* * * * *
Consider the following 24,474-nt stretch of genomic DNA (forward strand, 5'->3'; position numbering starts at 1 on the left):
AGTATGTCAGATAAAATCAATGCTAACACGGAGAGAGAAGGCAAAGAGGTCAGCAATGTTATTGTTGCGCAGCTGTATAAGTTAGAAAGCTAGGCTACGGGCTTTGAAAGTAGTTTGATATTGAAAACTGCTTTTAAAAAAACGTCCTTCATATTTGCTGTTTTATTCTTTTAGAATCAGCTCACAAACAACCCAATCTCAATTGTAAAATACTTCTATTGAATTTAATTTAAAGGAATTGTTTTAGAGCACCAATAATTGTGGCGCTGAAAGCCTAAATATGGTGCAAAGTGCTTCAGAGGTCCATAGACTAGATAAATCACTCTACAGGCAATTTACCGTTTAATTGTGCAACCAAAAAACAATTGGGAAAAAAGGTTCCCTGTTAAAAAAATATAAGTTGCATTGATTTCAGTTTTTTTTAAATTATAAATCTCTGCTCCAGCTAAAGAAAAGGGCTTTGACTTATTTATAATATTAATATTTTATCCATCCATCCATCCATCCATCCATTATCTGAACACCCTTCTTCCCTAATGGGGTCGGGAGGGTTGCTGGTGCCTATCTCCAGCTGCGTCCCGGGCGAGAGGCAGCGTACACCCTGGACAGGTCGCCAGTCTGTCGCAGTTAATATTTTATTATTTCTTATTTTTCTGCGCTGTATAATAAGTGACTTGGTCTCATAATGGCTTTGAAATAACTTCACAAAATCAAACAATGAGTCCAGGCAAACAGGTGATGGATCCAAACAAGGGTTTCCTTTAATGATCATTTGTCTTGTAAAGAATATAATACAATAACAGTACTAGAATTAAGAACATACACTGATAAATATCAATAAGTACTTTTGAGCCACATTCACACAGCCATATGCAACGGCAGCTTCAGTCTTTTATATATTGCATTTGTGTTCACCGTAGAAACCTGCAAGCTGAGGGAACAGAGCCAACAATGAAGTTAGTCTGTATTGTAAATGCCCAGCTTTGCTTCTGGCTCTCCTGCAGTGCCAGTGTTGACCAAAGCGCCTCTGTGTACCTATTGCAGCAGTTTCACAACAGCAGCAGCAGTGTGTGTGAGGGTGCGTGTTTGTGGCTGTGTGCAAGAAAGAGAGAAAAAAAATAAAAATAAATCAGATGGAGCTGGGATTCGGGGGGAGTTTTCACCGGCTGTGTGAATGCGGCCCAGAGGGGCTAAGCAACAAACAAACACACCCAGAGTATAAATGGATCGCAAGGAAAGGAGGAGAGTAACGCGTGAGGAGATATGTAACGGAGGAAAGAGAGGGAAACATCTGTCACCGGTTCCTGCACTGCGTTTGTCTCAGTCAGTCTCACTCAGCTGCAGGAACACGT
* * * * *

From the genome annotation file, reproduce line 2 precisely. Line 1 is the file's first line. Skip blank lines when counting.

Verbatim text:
AGTATGTCAGATAAAATCAATGCTAACACGGAGAGAGAAGGCAAAGAGGTCAGCAATGTTATTGTTGCGCAGCTGTATAAGTTAGAAAGCTAGGCTACGGGCTTTGAAAGTAGTTTGATATTGAAAACTGCTTTTAAAAAAACGTCCTTCATATTTGCTGTTTTATTCTTTTAGAATCAGCTCACAAACAACCCAATCTCAATTGTAAAATACTTCTATTGAATTTAATTTAAAGGAATTGTTTTAGAGCACCAATAATTGTGGCGCTGAAAGCCTAAATATGGTGCAAAGTGCTTCAGAGGTCCATAGACTAGATAAATCACTCTACAGGCAATTTACCGTTTAATTGTGCAACCAAAAAACAATTGGGAAAAAAGGTTCCCTGTTAAAAAAATATAAGTTGCATTGATTTCAGTTTTTTTTAAATTATAAATCTCTGCTCCAGCTAAAGAAAAGGGCTTTGACTTATTTATAATATTAATATTTTATCCATCCATCCATCCATCCATCCATTATCTGAACACCCTTCTTCCCTAATGGGGTCGGGAGGGTTGCTGGTGCCTATCTCCAGCTGCGTCCCGGGCGAGAGGCAGCGTACACCCTGGACAGGTCGCCAGTCTGTCGCAGTTAATATTTTATTATTTCTTATTTTTCTGCGCTGTATAATAAGTGACTTGGTCTCATAATGGCTTTGAAATAACTTCACAAAATCAAACAATGAGTCCAGGCAAACAGGTGATGGATCCAAACAAGGGTTTCCTTTAATGATCATTTGTCTTGTAAAGAATATAATACAATAACAGTACTAGAATTAAGAACATACACTGATAAATATCAATAAGTACTTTTGAGCCACATTCACACAGCCATATGCAACGGCAGCTTCAGTCTTTTATATATTGCATTTGTGTTCACCGTAGAAACCTGCAAGCTGAGGGAACAGAGCCAACAATGAAGTTAGTCTGTATTGTAAATGCCCAGCTTTGCTTCTGGCTCTCCTGCAGTGCCAGTGTTGACCAAAGCGCCTCTGTGTACCTATTGCAGCAGTTTCACAACAGCAGCAGCAGTGTGTGTGAGGGTGCGTGTTTGTGGCTGTGTGCAAGAAAGAGAGAAAAAAAATAAAAATAAATCAGATGGAGCTGGGATTCGGGGGGAGTTTTCACCGGCTGTGTGAATGCGGCCCAGAGGGGCTAAGCAACAAACAAACACACCCAGAGTATAAATGGATCGCAAGGAAAGGAGGAGAGTAACGCGTGAGGAGATATGTAACGGAGGAAAGAGAGGGAAACATCTGTCACCGGTTCCTGCACTGCGTTTGTCTCAGTCAGTCTCACTCAGCTGCAGGAACACGT